With his wife, he attended meetings of the Oswald Mosley organization in the January Club,[13] and, in May 1934, a dinner at London's Savoy Hotel of the British Fascist Blackshirts,[14] of which he was a member.[15]

After the king abdicated on 11 December 1936 and became the Duke of Windsor, Metcalfe was best man at his wedding in France to Wallis Simpson on 3 June 1937. He was his equerry from 1939 in Paris and Antibes until the German invasion of France in 1940 prompted the Windsors' evacuation and the Duke's appointment to govern the Bahamas.[16]

On 10 August 1940, Metcalfe was commissioned as a pilot officer into the Administrative and Special Duties Branch of the Royal Air Force. He was promoted to flying officer on 10 August 1941. He was posted to Cairo in November 1941, returning to Britain at the end of September 1942,[1] but resigned his commission on 17 November 1942.

Personal life[edit]

In 1925, Metcalfe married Alexandra Naldera Curzon ("Baba") (1904–1995),[17] 18 years younger than him, and the third daughter of George Curzon, 1st Marquess Curzon of Kedleston and Viceroy of India, and Lord Curzon's first wife, the American mercantile heiress Mary Victoria Leiter.

They had a son, David Metcalfe, and twin daughters Davina and Linda. They divorced in 1955.[1]

Metcalfe lived at South Hartfield House, Coleman's Hatch, in the Ashdown Forest, Sussex, about 40 miles south of London.[18]


  1. ^ a b c Courcy, Anne de (2002) "The Viceroy's Daughters: the Lives of the Curzon Sisters", W. Morrow, New York,, paperback. Retrieved 23 February 2007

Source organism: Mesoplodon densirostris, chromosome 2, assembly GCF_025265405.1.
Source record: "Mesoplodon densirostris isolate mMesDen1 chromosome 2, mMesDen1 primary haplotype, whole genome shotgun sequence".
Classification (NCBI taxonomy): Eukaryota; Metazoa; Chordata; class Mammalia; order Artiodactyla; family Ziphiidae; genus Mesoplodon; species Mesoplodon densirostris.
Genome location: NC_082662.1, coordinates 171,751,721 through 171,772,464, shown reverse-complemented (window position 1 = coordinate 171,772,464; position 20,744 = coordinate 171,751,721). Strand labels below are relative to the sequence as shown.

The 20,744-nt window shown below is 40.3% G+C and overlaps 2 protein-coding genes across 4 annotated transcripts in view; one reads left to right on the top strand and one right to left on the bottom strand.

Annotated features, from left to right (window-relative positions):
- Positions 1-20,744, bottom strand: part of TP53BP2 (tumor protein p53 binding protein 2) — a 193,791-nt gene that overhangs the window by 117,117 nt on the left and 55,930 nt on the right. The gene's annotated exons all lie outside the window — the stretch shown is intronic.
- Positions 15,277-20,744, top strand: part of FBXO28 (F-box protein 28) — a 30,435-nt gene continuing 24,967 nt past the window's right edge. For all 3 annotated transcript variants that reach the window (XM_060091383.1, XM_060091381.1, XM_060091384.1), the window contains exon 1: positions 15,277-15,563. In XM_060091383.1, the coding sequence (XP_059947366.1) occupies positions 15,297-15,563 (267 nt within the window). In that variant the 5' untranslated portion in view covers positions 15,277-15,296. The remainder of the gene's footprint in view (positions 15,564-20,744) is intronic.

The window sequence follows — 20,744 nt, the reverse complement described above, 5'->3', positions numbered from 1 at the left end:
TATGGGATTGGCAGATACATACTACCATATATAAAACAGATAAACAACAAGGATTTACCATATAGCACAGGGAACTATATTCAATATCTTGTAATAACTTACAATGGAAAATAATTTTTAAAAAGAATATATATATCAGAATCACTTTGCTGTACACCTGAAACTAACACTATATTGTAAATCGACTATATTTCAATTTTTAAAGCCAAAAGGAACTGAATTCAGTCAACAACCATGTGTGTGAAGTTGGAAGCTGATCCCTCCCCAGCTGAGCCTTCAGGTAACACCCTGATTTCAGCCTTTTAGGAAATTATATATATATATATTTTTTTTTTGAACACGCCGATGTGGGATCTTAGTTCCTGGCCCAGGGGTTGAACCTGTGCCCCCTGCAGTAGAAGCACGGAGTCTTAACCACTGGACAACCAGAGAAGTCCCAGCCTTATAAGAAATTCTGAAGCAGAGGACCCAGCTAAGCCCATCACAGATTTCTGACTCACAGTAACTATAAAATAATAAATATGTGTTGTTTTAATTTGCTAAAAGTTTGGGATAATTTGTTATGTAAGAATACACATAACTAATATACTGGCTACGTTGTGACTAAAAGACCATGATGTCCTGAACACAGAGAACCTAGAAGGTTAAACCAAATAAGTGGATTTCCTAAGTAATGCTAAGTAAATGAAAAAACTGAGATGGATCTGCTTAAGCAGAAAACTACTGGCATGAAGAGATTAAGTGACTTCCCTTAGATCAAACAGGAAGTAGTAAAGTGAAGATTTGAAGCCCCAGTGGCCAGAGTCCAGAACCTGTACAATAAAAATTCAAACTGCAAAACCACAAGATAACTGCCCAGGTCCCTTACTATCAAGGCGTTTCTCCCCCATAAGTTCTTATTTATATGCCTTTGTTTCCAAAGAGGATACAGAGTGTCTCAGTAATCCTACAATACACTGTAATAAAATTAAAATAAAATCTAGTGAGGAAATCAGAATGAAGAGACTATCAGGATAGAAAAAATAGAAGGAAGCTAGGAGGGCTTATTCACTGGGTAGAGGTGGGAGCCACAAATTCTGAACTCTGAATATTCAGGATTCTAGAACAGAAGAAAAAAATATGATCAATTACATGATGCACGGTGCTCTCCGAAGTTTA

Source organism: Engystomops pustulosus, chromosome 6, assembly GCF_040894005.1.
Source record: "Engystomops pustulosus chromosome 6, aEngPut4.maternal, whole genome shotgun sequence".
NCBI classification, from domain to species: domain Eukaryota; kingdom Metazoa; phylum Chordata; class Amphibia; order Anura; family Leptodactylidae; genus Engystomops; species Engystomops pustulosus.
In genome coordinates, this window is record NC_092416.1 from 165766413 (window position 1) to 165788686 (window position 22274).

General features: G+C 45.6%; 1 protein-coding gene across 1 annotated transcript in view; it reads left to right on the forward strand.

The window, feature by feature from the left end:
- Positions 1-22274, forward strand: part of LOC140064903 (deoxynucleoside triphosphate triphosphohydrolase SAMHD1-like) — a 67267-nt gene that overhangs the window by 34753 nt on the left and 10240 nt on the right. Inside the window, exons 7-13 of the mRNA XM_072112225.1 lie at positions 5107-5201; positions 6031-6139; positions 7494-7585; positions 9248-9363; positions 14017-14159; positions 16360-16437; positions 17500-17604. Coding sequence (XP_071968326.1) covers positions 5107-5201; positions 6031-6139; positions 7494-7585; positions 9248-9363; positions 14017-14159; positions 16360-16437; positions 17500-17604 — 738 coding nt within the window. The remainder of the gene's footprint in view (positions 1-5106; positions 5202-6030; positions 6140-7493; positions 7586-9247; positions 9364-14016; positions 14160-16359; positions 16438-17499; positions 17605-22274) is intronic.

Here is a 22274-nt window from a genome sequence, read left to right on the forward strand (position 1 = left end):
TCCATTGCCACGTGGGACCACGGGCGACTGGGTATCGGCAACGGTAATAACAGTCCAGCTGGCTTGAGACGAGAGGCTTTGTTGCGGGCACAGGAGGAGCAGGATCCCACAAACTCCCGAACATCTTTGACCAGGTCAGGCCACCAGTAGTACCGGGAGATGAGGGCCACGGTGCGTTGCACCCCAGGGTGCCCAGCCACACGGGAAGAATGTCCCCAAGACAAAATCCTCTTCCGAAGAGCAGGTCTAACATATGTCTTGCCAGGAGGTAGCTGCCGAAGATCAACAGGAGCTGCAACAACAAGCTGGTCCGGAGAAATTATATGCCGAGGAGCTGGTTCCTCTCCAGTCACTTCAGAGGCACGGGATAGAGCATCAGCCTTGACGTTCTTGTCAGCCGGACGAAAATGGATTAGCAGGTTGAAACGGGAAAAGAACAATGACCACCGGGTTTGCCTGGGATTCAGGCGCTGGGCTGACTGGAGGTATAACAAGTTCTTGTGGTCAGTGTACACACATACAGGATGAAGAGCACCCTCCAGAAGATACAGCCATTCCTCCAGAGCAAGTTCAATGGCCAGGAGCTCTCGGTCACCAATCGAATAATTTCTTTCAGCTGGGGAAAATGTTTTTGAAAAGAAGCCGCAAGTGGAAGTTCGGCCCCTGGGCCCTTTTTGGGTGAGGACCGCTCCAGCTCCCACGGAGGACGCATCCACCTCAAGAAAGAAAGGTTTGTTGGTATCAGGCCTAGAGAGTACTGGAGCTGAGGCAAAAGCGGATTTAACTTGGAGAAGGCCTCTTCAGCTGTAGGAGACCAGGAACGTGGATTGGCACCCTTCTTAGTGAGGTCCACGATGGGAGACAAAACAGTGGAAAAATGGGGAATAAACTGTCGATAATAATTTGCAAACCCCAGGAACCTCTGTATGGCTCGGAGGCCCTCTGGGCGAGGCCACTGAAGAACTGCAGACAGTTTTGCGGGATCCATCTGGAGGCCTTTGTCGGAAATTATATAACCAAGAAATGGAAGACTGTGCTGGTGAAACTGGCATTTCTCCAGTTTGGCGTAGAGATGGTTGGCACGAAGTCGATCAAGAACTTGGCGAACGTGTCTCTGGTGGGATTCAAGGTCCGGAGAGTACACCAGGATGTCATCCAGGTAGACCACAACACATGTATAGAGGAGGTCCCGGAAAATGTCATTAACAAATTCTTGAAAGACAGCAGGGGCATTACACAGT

2. ^ Indian Army List October 1909
  3. ^ a b Indian Army List April 1912
  4. ^ Indian Army List January 1915
  5. ^ "Rank of Captain to be antedated to 1st September, 1915, but without pay or allowances". London Gazette. 6 April 1917. Retrieved 6 November 2012.
  6. ^ London Gazette, 25 August 1917
  7. ^ Indian Army List, January 1920
  8. ^ Indian Army List, July 1921
  9. ^ "Milestones: Jun. 8, 1925". Time. 8 June 1925. Retrieved 8 April 2007.
  10. ^ London Gazette, 11 July 1922
  11. ^ Ziegler Philip (2004) "Metcalfe, Edward Dudley", Oxford Dictionary of National Biography. Retrieved 24 March 2007 Oxford Dictionary of National Biography
  12. ^ London Gazette 16 November 1923.
  13. ^ Gottlieb, Julie V. (2003). Feminine fascism: women in Britain's fascist movement. London: I.B.Tauris. p. 322. ISBN 1-86064-918-1. Retrieved 31 January 2011.
  14. ^ Higham, Charles (1989). The Duchess of Windsor: the secret life. Charter Books. p. 106. ISBN 1-55773-227-2. Retrieved 31 January 2011.
  15. ^ Allen, Martin (2002). Hidden Agenda: How the Duke of Windsor Betrayed the Allies. New York: M. Evans and Co. p. 70. ISBN 0-333-90181-9. Retrieved 31 January 2011.
  16. ^ Donaldson, Frances (1976). Edward VIII (1st Omega ed.). London: Futura Publications. ISBN 0860077357. Donaldson quotes extensively from Metcalfe's letters written home to his wife Baba in England.
  17. ^ Tompsett Brian C. (2005) Royal Genealogical Data Index to Royal Genealogical Data[permanent dead link]. Retrieved 17 March 2007
  18. ^ "Good Old Duke". Time. 25 September 1939. Retrieved 4 April 2007.